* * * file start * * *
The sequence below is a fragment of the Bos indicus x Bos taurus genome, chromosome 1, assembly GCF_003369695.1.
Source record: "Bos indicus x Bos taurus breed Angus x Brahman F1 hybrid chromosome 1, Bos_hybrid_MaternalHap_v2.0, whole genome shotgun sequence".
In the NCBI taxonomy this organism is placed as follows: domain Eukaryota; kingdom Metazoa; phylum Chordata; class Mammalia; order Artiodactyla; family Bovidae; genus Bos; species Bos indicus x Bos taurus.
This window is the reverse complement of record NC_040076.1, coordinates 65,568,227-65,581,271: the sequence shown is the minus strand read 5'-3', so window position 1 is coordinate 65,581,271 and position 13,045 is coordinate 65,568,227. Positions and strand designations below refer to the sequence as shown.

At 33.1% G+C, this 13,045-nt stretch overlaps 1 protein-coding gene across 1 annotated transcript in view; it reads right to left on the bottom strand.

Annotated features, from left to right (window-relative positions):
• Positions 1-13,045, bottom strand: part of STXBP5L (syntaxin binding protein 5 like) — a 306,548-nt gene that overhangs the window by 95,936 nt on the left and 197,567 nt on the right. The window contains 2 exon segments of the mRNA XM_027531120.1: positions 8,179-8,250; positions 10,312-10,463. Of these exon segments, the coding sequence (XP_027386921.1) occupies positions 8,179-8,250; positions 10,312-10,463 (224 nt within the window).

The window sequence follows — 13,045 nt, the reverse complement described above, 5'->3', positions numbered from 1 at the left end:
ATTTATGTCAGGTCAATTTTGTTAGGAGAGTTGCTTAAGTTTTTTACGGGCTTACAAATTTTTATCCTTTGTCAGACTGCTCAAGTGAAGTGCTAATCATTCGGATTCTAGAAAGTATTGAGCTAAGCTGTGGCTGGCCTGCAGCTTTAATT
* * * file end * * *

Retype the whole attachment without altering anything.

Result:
The sequence below is a fragment of the Bos indicus x Bos taurus genome, chromosome 1, assembly GCF_003369695.1.
Source record: "Bos indicus x Bos taurus breed Angus x Brahman F1 hybrid chromosome 1, Bos_hybrid_MaternalHap_v2.0, whole genome shotgun sequence".
In the NCBI taxonomy this organism is placed as follows: domain Eukaryota; kingdom Metazoa; phylum Chordata; class Mammalia; order Artiodactyla; family Bovidae; genus Bos; species Bos indicus x Bos taurus.
This window is the reverse complement of record NC_040076.1, coordinates 65,568,227-65,581,271: the sequence shown is the minus strand read 5'-3', so window position 1 is coordinate 65,581,271 and position 13,045 is coordinate 65,568,227. Positions and strand designations below refer to the sequence as shown.

At 33.1% G+C, this 13,045-nt stretch overlaps 1 protein-coding gene across 1 annotated transcript in view; it reads right to left on the bottom strand.

Annotated features, from left to right (window-relative positions):
• Positions 1-13,045, bottom strand: part of STXBP5L (syntaxin binding protein 5 like) — a 306,548-nt gene that overhangs the window by 95,936 nt on the left and 197,567 nt on the right. The window contains 2 exon segments of the mRNA XM_027531120.1: positions 8,179-8,250; positions 10,312-10,463. Of these exon segments, the coding sequence (XP_027386921.1) occupies positions 8,179-8,250; positions 10,312-10,463 (224 nt within the window).

The window sequence follows — 13,045 nt, the reverse complement described above, 5'->3', positions numbered from 1 at the left end:
ATTTATGTCAGGTCAATTTTGTTAGGAGAGTTGCTTAAGTTTTTTACGGGCTTACAAATTTTTATCCTTTGTCAGACTGCTCAAGTGAAGTGCTAATCATTCGGATTCTAGAAAGTATTGAGCTAAGCTGTGGCTGGCCTGCAGCTTTAATT